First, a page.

On the second floor, showing the distance I fell. I fell from where I'm pointing at to where that plank of wood is on the ground.

The car ride to the hospital was one of the longest of my life. I remember touching my left elbow and feeling that it was not right. My ribs ached, and I felt every bump in the road. Panicked and beginning to feel more pain, I entered into shock and began to shake. (I made the poor Elders turn off the air conditioning even though it was really hot :). I was so cold. I prayed over and over again, "Heavenly Father, please let me be okay. Just please let me be ok." I made it through that ride thanks to Elder Collins, who turned around in the front seat and made me talk to him to distract me. Though we were speaking English and she couldn't understand, the land lady with us in the car said, "Wow, there is such a spirit of peace and tranquility with you guys. You can tell you have a lot of faith."


I had to go back to the emergency room alone, and it was an act of God that I managed all of that alone, in shock, and in Spanish. They repeatedly asked me what hurt the most, and the answer was always, "my elbow and my ribs." I remember shaking and singing hymns to myself while the doctors treated others around me, as well as the distinct impression that I was not alone.


I was told that I had a broken elbow that needed surgery, that my ribs were not broken, and I was sent home with doctors orders for the surgery. That night I slept in the apartment of the sisters downstairs (there was no way I could make it up the stairs, and no one really wanted to go upstairs and see the hole again anyway). I am SO thankful for those sisters who nursed my wounds, iced my bruises, washed my hair, and loved me. I could hardly walk or move from the injuries all over my body, and they took such good care of me. My mission president was in Paraguay and dropped everything to arrive in Posadas the next afternoon.

My faithful and loving nurses (plus my companion, who's taking the picture :)
The best picture I have of my injuries. I had huge bruises on each knee, my left hip, my ribs, and my right arm and elbow. And obviously, my left elbow. :)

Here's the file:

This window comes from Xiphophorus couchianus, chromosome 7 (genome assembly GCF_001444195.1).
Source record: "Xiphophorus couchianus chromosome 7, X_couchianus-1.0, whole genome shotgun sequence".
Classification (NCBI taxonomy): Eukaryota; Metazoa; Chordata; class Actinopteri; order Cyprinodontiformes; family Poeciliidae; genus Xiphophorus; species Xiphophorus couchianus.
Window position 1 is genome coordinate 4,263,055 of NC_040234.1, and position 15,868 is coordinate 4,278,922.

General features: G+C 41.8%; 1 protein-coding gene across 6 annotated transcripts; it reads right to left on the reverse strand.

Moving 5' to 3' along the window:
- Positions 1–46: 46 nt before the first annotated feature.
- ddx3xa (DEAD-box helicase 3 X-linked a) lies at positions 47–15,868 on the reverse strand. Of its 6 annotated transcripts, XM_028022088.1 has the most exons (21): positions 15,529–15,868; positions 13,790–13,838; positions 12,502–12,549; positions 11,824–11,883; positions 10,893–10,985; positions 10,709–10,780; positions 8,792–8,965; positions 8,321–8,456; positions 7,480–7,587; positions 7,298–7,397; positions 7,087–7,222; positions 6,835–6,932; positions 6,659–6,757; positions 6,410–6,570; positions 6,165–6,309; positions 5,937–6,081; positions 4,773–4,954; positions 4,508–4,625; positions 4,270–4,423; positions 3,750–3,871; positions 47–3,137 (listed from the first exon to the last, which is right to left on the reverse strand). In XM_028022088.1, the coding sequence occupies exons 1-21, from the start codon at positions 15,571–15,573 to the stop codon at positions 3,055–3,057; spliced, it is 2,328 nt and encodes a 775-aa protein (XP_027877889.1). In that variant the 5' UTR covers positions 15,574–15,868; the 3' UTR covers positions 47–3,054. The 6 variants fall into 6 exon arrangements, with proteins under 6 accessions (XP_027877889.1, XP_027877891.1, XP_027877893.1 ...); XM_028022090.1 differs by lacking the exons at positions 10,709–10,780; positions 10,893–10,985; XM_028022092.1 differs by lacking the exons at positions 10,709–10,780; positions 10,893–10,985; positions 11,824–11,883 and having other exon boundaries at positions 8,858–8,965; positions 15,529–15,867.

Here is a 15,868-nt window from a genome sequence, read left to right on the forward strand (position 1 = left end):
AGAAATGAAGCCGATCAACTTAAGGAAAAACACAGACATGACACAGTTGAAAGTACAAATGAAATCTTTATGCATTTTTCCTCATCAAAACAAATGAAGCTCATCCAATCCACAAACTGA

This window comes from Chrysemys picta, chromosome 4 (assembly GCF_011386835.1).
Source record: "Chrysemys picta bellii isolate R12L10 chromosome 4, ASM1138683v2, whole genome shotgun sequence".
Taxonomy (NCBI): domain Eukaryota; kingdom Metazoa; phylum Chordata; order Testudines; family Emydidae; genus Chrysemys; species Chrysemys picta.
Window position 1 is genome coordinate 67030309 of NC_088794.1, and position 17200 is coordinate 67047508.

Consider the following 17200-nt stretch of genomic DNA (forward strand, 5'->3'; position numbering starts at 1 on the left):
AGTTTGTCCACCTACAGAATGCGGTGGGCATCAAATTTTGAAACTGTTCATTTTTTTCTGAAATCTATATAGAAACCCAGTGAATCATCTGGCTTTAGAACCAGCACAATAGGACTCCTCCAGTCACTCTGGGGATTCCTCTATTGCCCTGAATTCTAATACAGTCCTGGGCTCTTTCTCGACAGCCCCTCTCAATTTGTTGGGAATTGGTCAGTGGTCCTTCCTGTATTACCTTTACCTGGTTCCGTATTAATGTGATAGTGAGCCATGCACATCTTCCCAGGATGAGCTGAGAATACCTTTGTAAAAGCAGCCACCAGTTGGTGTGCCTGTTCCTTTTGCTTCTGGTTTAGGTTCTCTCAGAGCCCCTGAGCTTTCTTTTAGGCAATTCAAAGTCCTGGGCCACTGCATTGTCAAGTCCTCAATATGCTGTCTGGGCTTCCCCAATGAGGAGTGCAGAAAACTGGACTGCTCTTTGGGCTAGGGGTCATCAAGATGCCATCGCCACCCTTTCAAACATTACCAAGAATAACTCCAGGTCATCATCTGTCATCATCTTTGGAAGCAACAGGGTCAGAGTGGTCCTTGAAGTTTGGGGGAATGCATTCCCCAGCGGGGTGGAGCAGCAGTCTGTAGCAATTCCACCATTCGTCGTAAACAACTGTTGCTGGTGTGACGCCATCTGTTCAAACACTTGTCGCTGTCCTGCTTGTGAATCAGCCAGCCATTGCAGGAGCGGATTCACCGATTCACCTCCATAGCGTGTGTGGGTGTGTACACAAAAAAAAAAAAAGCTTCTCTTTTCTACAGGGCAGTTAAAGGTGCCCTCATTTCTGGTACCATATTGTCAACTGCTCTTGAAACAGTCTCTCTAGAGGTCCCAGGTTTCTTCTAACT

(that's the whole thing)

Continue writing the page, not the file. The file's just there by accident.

The Elders dropped me off at the apartment late Tuesday night, and then promptly went and bought me a kilo of Duomo ice cream. :)


Wednesday the office Elders and Assistants visited me (you become really popular when you fall through a floor), and then President and Hermana LaPierre came and took us to another doctor to get a professional opinion. But since we didn't have an appointment, we got scheduled for the next day. My companion and I packed a few things and stayed at the mission home until everything could get figured out.

I was so terrified I would have to go home. With only 3 weeks left in my mission, I felt I hadn't made it this far just to go home early. I cried and prayed for Heavenly Father to let me stay. Just three weeks. Three weeks!! Thursday was spent going in and out of doctors appointments. We found a surgeon, did some tests, and felt good about doing the surgery in Argentina. That was what I wanted to do.

My parents still didn't know about the accident (my choice) so that night I skyped them from my mission president's office and explained everything. I will never forget their faces as I told them I had an accident and broke my elbow. "How?!" "...I fell through the floor."

my poor mother

My mission president and I talked to them and they agreed to let me stay since that was what I wanted. But after our conversation ended, my president received new communication from Salt Lake that the doctors had looked at my x-rays again and recommended that I be sent home. My parents were informed, given the x-rays, and told that the decision was in their hands.